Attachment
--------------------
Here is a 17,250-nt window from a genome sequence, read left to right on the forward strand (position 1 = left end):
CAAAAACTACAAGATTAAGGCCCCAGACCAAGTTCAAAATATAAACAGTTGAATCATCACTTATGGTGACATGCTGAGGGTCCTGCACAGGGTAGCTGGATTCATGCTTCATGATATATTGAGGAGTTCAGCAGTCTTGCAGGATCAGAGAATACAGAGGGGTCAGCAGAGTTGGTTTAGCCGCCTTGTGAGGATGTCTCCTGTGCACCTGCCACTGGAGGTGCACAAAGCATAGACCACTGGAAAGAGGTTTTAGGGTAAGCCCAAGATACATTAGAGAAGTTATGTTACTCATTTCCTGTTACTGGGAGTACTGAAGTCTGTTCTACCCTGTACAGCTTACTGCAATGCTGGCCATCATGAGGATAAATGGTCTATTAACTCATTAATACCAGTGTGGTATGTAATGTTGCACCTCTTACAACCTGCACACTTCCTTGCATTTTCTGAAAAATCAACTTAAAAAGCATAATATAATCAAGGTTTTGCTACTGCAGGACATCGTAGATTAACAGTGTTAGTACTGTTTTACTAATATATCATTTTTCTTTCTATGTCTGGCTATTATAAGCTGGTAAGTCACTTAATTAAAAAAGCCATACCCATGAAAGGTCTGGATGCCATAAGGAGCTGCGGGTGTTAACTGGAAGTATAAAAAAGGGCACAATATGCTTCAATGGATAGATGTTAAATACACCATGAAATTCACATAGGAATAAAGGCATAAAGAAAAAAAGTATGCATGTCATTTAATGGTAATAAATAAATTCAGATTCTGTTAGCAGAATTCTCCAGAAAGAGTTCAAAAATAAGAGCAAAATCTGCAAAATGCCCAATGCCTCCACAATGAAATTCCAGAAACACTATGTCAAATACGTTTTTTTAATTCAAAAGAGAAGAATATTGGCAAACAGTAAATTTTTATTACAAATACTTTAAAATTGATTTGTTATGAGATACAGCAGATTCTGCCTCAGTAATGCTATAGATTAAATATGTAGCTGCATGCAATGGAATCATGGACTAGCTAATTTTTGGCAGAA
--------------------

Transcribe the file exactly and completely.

Here is a 17,250-nt window from a genome sequence, read left to right on the forward strand (position 1 = left end):
CAAAAACTACAAGATTAAGGCCCCAGACCAAGTTCAAAATATAAACAGTTGAATCATCACTTATGGTGACATGCTGAGGGTCCTGCACAGGGTAGCTGGATTCATGCTTCATGATATATTGAGGAGTTCAGCAGTCTTGCAGGATCAGAGAATACAGAGGGGTCAGCAGAGTTGGTTTAGCCGCCTTGTGAGGATGTCTCCTGTGCACCTGCCACTGGAGGTGCACAAAGCATAGACCACTGGAAAGAGGTTTTAGGGTAAGCCCAAGATACATTAGAGAAGTTATGTTACTCATTTCCTGTTACTGGGAGTACTGAAGTCTGTTCTACCCTGTACAGCTTACTGCAATGCTGGCCATCATGAGGATAAATGGTCTATTAACTCATTAATACCAGTGTGGTATGTAATGTTGCACCTCTTACAACCTGCACACTTCCTTGCATTTTCTGAAAAATCAACTTAAAAAGCATAATATAATCAAGGTTTTGCTACTGCAGGACATCGTAGATTAACAGTGTTAGTACTGTTTTACTAATATATCATTTTTCTTTCTATGTCTGGCTATTATAAGCTGGTAAGTCACTTAATTAAAAAAGCCATACCCATGAAAGGTCTGGATGCCATAAGGAGCTGCGGGTGTTAACTGGAAGTATAAAAAAGGGCACAATATGCTTCAATGGATAGATGTTAAATACACCATGAAATTCACATAGGAATAAAGGCATAAAGAAAAAAAGTATGCATGTCATTTAATGGTAATAAATAAATTCAGATTCTGTTAGCAGAATTCTCCAGAAAGAGTTCAAAAATAAGAGCAAAATCTGCAAAATGCCCAATGCCTCCACAATGAAATTCCAGAAACACTATGTCAAATACGTTTTTTTAATTCAAAAGAGAAGAATATTGGCAAACAGTAAATTTTTATTACAAATACTTTAAAATTGATTTGTTATGAGATACAGCAGATTCTGCCTCAGTAATGCTATAGATTAAATATGTAGCTGCATGCAATGGAATCATGGACTAGCTAATTTTTGGCAGAA